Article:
Aug. 1 (Bloomberg) -- Eloqua Inc., whose software helps companies including American Express Co. target new clients, is seeking a valuation about half that of peers in its initial public offering as it vies for investors in a crowded field.
The cloud-based software maker plans to raise as much as $92 million in a sale today. The midpoint of the $9.50 to $11.50 price range values Eloqua at about 4 times sales in the year through June, compared with an average multiple of 8.1 for 14 competitors, according to data compiled by Bloomberg.
Eloqua is going public after ExactTarget Inc., Bazaarvoice Inc. and ServiceNow Inc. completed IPOs in the past six months. Its late-comer status may have prompted the company to offer a discount to lure investors with myriad opportunities in the software-as-a-service industry, according to Brian Barish, president of Denver-based Cambiar Investors LLC.
“There are plenty of options that are already established, and that’s the obvious disadvantage to new entrants,” Barish, who helps oversee about $7 billion, said in an interview. “To entice people, you do need a bit of a discount.”
Eloqua’s subscription software helps companies target their marketing to reach the right audience, measure the effectiveness of marketing campaigns and prioritize sales leads based on probability to close. The products range in price from $2,000 a month for 4-10 users to $6,400 a month for 250 users.
Revenue at Vienna, Virginia-based Eloqua jumped 40 percent last year to $71.3 million. In the second quarter of 2012, sales rose 39 percent to $23.2 million from a year earlier. The company has more than 1,100 customers, including Adobe Systems Inc., American Express and Dell Inc.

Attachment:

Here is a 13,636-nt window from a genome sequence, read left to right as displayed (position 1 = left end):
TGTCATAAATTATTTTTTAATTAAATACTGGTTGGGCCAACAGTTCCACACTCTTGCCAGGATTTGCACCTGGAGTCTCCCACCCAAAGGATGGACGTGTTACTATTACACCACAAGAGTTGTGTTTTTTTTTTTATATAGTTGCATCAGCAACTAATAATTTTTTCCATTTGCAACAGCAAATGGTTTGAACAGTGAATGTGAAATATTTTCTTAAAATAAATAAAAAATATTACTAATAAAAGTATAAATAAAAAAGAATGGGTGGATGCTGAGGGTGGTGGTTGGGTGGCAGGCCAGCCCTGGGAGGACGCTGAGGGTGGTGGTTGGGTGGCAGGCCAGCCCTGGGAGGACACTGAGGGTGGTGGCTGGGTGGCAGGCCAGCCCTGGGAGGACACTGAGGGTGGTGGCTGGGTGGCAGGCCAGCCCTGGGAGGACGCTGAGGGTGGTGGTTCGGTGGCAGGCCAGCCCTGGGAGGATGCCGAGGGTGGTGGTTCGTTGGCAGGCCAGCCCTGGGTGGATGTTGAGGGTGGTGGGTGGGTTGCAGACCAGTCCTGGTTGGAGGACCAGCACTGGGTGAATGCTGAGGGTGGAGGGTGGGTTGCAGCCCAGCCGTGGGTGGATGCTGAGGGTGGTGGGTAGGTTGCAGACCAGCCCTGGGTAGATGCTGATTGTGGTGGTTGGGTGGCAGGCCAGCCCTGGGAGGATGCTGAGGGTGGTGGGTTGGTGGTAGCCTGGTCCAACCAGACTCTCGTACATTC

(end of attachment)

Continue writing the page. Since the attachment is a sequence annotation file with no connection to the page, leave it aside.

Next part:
Eloqua is poised to benefit as companies spend more money trying to convert leads into customers, said Chris Fletcher, an analyst at Stamford, Connecticut-based research firm Gartner Inc. who covers business-software makers.
“You’re getting better and better insight about the quality of the new business opportunity stream coming into your company,” said Fletcher. “You can use the analytic tools to get some idea or make a prediction on the revenue in coming quarters.”
Clients will also probably gravitate from traditional software to software as a service, a market that Gartner expects will increase to $22.1 billion in 2015 from $12.3 billion last year. Using this model allows companies to save money because they access programs via the cloud instead of storing them on their own servers.
Joe Chernov, a spokesman for Eloqua, declined to comment.
While revenue rises, Eloqua is spending more to fend off competition. Sales and marketing costs increased 28 percent in the first six months of 2012 to $17.52 million. That, along with a litigation settlement, led to a $5.5 million net loss in the first half of the year, compared with a net loss of $3.5 million a year earlier.
Eloqua said on July 20 that it plans to sell 8 million shares on behalf of itself and existing shareholders, equivalent to a 25 percent stake.
Recent IPOs from companies that provide software as a service indicate that there’s investor demand for the stocks. ServiceNow, whose software helps companies manage human resources and financial information, has surged 50 percent since its IPO on June 28.
Demandware Inc., an e-commerce software provider, has gained 54 percent since its offering in March, and marketing-software provider Bazaarvoice Inc. has climbed 29 percent since its IPO the previous month. Closely held Marketo Inc., which Eloqua names as a competitor in its prospectus, has said it will look to go public after the U.S. presidential election in November.
Eloqua’s biggest investors are JMI Equity, Bay Partners and Bessemer Ventures, which will own a combined 62 percent of the company’s outstanding stock after the offering, according to the prospectus. None of them are planning to sell in the IPO.
JPMorgan Chase & Co. and Deutsche Bank AG are leading the offering. The stock will be listed on the Nasdaq Stock Market under the symbol ELOQ.